Breaking down IBS: A conversation with Marilia Chamon, Nutritional Therapist and Gut Health Specialist
What are the most common symptoms of IBS?
Common symptoms include alternating bowel movements ranging from constipation to diarrhoea, excessive gas, bloating, pain and discomfort. Fatigue is often a complaint as well.
How do you go about identifying the root cause of a client’s suspected IBS?
Although the causes of IBS are not clearly understood, research suggests that a combination of factors can contribute to the development of it.
These include having a gut infection such as gastroenteritis or altered composition of gut bacteria for example.
Individuals with IBS also tend to have an overly sensitive gut which can be triggered by stress, a stomach bug or overuse of antibiotics.
In addition, earlier this year a systematic review looked into the misdiagnosis of IBS and concluded that treatable gastrointestinal conditions such as small intestinal bacterial overgrowth, lactose malabsorption, fructose malabsorption, pancreatic insufficiency can be found in a proportion of individuals with IBS-like symptoms making it extremely important to look further for the root cause before concluding it's IBS.
In clinical practice I use a combination of breath tests and functional tests that can help identify the root cause of symptoms.
How can IBS be managed through diet?
There are many different strategies that can be used to manage IBS symptoms, the low FODMAP diet is possibly the most effective one, improving symptoms in 3 out of 4 IBS sufferers.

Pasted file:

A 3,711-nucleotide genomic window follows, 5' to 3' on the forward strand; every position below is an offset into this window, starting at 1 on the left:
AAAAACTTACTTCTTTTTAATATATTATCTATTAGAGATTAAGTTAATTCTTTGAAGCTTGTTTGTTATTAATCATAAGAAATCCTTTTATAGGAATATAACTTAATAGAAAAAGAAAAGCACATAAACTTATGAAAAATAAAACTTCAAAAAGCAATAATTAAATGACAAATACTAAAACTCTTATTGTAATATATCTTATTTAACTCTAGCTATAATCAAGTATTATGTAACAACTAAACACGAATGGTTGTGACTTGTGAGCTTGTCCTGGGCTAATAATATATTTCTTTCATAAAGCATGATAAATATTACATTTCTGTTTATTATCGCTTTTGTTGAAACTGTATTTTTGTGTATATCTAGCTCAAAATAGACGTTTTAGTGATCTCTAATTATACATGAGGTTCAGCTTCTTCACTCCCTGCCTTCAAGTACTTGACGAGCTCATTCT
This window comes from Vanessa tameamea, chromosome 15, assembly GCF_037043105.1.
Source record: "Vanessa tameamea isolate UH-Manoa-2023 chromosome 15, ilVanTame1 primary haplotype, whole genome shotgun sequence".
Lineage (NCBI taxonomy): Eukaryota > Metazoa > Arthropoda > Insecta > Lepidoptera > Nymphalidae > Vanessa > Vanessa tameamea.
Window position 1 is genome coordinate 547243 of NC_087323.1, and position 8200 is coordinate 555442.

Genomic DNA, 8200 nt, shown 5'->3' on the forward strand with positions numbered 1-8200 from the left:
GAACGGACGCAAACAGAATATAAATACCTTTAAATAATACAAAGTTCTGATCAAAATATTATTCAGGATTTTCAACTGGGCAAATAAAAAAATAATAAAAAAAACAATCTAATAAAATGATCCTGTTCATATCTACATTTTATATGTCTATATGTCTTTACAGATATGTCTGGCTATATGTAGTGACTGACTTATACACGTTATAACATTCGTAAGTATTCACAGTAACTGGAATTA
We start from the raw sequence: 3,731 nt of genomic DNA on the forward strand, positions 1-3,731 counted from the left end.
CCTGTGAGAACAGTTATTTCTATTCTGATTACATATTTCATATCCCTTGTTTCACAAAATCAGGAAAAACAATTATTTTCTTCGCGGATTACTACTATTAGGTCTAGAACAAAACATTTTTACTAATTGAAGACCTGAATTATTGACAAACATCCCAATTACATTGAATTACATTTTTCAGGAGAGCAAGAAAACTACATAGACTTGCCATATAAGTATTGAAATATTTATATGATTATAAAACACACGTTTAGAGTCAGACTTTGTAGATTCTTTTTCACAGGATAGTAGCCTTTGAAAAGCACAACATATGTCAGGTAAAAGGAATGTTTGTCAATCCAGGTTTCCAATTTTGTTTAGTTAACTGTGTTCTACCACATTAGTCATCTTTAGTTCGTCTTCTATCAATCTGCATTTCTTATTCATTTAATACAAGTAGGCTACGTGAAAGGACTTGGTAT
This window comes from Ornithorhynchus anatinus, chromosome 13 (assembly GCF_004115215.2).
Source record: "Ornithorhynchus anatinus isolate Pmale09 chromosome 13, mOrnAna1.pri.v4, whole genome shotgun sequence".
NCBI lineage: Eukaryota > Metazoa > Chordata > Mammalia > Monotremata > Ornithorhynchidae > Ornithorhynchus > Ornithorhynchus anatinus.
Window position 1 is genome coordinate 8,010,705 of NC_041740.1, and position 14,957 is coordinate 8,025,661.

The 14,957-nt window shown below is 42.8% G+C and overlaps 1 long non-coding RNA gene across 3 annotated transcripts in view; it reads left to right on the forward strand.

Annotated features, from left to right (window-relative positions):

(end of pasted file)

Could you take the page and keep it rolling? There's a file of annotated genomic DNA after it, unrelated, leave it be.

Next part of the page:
The low FODMAP diet essentially reduces the amount of fermentable carbohydrates in a persons diet, for a limited period of time, resulting in less fermentation in the large intestine and consequently minimising digestive symptoms.
However, the low FODMAP diet should not be followed long-term as it can negatively impact the composition of the gut microbiota.
It's important to work with a FODMAP trained nutritionist, as the diet involves a 3-step process and can become restrictive and difficult to implement if done without professional guidance.
In addition to the low FODMAP diet, minimising the consumption of fatty and fried foods, spicy foods, alcohol and caffeine can also be helpful for some individuals.
We now know that IBS is a disorder of the gut/brain axis. Can you explain a bit more about this connection and how it impacts the way you help clients with IBS?
The gut-brain axis refers to the neural, neuroimmune, and endocrine pathways that are involved in the bidirectional communication between the brain, the gut, and the gut microbiome.
Studies have shown that disruptions in the gut-brain axis play an important role in the development of IBS, although the underlying mechanisms are not yet fully understood.
What we do know is that a dysfunction of the gut-brain axis can result in increased visceral hypersensitivity, a hallmark symptom of IBS, which promotes exaggerated brain responses against abdominal pain.
Studies suggest specific probiotic strains such as Lactobacillus acidophilus, Bifidobacterium breve, Bifidobacterium longum, or Lactobacillus plantarum can help modulate the gut-brain axis and minimise IBS symptoms and that is often one of the strategies I use in clinical practice alongside diet and lifestyle changes.